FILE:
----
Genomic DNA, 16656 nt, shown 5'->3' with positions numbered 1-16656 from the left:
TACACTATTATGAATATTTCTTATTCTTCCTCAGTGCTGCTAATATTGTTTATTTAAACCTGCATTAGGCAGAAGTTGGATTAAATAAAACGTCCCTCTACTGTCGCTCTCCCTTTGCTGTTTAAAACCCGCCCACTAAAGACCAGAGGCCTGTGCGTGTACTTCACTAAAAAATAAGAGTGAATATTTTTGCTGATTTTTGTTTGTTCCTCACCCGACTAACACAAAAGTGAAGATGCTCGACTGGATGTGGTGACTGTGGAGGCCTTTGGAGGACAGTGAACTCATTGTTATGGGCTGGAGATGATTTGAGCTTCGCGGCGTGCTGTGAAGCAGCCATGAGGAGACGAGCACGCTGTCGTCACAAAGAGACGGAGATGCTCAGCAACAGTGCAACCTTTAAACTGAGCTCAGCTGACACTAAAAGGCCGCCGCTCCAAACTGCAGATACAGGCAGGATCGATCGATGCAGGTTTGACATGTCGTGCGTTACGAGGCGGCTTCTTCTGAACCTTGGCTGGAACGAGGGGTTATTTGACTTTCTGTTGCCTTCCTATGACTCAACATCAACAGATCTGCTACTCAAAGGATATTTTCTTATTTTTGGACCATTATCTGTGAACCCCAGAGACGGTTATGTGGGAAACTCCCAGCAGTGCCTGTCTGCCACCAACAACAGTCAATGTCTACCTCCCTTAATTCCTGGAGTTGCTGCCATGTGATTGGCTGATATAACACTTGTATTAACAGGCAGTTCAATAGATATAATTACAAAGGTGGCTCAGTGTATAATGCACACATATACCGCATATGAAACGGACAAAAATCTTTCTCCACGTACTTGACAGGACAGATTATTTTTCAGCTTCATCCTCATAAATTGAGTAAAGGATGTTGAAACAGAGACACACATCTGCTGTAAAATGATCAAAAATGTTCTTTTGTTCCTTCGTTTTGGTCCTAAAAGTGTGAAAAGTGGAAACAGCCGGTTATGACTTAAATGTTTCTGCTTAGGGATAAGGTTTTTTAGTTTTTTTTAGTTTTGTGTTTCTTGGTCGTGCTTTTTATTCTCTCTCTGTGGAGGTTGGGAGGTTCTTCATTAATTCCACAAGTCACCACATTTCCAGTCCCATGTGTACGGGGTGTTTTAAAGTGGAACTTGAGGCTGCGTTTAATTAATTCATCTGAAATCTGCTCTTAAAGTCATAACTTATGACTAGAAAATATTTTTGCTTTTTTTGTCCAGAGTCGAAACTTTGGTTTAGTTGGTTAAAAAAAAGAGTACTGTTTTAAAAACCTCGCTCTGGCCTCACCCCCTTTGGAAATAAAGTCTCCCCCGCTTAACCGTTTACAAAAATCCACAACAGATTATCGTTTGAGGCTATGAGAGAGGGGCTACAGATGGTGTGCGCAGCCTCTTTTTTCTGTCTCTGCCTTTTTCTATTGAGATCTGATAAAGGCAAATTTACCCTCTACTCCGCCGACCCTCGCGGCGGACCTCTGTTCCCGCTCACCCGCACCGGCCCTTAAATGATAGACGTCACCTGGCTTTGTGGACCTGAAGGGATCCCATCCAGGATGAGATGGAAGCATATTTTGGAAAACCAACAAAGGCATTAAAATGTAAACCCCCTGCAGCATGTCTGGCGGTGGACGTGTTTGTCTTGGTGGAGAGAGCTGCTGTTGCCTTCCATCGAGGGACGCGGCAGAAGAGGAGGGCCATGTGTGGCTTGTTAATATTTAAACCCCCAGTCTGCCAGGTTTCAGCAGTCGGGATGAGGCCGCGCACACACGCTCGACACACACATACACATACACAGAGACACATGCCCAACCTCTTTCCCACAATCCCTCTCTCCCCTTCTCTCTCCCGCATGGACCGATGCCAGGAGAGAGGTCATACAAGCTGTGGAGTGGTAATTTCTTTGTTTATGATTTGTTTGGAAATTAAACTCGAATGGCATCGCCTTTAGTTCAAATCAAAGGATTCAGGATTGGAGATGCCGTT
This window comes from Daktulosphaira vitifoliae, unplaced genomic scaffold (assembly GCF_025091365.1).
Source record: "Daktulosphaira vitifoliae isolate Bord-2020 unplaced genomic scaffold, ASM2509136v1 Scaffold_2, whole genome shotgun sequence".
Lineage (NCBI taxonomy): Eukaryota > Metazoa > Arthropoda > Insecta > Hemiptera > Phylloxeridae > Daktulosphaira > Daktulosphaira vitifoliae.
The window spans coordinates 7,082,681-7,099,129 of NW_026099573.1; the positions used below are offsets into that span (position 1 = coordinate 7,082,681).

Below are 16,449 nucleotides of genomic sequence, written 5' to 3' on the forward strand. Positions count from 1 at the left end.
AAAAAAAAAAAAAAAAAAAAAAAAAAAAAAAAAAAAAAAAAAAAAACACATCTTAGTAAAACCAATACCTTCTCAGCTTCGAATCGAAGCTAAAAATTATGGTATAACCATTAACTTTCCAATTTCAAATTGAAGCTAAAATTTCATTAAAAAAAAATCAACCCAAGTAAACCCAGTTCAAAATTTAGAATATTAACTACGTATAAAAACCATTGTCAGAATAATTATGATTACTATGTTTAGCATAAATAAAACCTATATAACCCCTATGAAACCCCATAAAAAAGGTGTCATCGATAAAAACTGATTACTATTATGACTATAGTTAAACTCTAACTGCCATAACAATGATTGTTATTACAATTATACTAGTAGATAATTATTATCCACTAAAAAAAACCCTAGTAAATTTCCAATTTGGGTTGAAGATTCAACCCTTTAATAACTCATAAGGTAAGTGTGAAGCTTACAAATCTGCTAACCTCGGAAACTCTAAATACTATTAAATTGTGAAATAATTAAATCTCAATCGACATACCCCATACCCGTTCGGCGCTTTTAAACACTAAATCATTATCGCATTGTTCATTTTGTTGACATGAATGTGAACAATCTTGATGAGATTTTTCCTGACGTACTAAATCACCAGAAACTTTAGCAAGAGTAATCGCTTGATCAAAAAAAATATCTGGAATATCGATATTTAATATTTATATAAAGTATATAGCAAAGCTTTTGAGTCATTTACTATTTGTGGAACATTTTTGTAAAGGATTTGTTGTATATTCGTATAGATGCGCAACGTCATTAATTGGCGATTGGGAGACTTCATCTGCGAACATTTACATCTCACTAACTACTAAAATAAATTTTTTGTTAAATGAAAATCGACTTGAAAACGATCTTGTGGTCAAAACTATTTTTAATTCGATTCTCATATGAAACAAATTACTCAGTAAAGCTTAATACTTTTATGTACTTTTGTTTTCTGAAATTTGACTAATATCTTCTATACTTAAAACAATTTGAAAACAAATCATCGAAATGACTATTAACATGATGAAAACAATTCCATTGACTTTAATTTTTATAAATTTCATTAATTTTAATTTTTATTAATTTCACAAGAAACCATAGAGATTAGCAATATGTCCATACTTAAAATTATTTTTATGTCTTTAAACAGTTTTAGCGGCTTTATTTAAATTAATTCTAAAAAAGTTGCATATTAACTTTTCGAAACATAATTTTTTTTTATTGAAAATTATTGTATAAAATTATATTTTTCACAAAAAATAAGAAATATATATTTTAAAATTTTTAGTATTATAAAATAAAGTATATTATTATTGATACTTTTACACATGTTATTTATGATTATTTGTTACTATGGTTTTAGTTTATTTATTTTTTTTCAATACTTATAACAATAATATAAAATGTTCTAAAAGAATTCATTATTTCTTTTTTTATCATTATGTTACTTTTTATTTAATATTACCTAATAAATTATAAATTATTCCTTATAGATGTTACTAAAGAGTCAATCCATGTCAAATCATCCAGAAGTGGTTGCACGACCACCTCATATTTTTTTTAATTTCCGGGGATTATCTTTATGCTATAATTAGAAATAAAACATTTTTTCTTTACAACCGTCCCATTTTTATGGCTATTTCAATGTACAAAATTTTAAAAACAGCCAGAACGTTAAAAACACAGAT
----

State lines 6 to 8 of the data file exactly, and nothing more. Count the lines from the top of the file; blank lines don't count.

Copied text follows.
The window spans coordinates 7,082,681-7,099,129 of NW_026099573.1; the positions used below are offsets into that span (position 1 = coordinate 7,082,681).

Below are 16,449 nucleotides of genomic sequence, written 5' to 3' on the forward strand. Positions count from 1 at the left end.
AAAAAAAAAAAAAAAAAAAAAAAAAAAAAAAAAAAAAAAAAAAAAACACATCTTAGTAAAACCAATACCTTCTCAGCTTCGAATCGAAGCTAAAAATTATGGTATAACCATTAACTTTCCAATTTCAAATTGAAGCTAAAATTTCATTAAAAAAAAATCAACCCAAGTAAACCCAGTTCAAAATTTAGAATATTAACTACGTATAAAAACCATTGTCAGAATAATTATGATTACTATGTTTAGCATAAATAAAACCTATATAACCCCTATGAAACCCCATAAAAAAGGTGTCATCGATAAAAACTGATTACTATTATGACTATAGTTAAACTCTAACTGCCATAACAATGATTGTTATTACAATTATACTAGTAGATAATTATTATCCACTAAAAAAAACCCTAGTAAATTTCCAATTTGGGTTGAAGATTCAACCCTTTAATAACTCATAAGGTAAGTGTGAAGCTTACAAATCTGCTAACCTCGGAAACTCTAAATACTATTAAATTGTGAAATAATTAAATCTCAATCGACATACCCCATACCCGTTCGGCGCTTTTAAACACTAAATCATTATCGCATTGTTCATTTTGTTGACATGAATGTGAACAATCTTGATGAGATTTTTCCTGACGTACTAAATCACCAGAAACTTTAGCAAGAGTAATCGCTTGATCAAAAAAAATATCTGGAATATCGATATTTAATATTTATATAAAGTATATAGCAAAGCTTTTGAGTCATTTACTATTTGTGGAACATTTTTGTAAAGGATTTGTTGTATATTCGTATAGATGCGCAACGTCATTAATTGGCGATTGGGAGACTTCATCTGCGAACATTTACATCTCACTAACTACTAAAATAAATTTTTTGTTAAATGAAAATCGACTTGAAAACGATCTTGTGGTCAAAACTATTTTTAATTCGATTCTCATATGAAACAAATTACTCAGTAAAGCTTAATACTTTTATGTACTTTTGTTTTCTGAAATTTGACTAATATCTTCTATACTTAAAACAATTTGAAAACAAATCATCGAAATGACTATTAACATGATGAAAACAATTCCATTGACTTTAATTTTTATAAATTTCATTAATTTTAATTTTTATTAATTTCACAAGAAACCATAGAGATTAGCAATATGTCCATACTTAAAATTATTTTTATGTCTTTAAACAGTTTTAGCGGCTTTATTTAAATTAATTCTAAAAAAGTTGCATATTAACTTTTCGAAACATAATTTTTTTTTATTGAAAATTATTGTATAAAATTATATTTTTCACAAAAAATAAGAAATATATATTTTAAAATTTTTAGTATTATAAAATAAAGTATATTATTATTGATACTTTTACACATGTTATTTATGATTATTTGTTACTATGGTTTTAGTTTATTTATTTTTTTTCAATACTTATAACAATAATATAAAATGTTCTAAAAGAATTCATTATTTCTTTTTTTATCATTATGTTACTTTTTATTTAATATTACCTAATAAATTATAAATTATTCCTTATAGATGTTACTAAAGAGTCAATCCATGTCAAATCATCCAGAAGTGGTTGCACGACCACCTCATATTTTTTTTAATTTCCGGGGATTATCTTTATGCTATAATTAGAAATAAAACATTTTTTCTTTACAACCGTCCCATTTTTATGGCTATTTCAATGTACAAAATTTTAAAAACAGCCAGAACGTTAAAAACACAGAT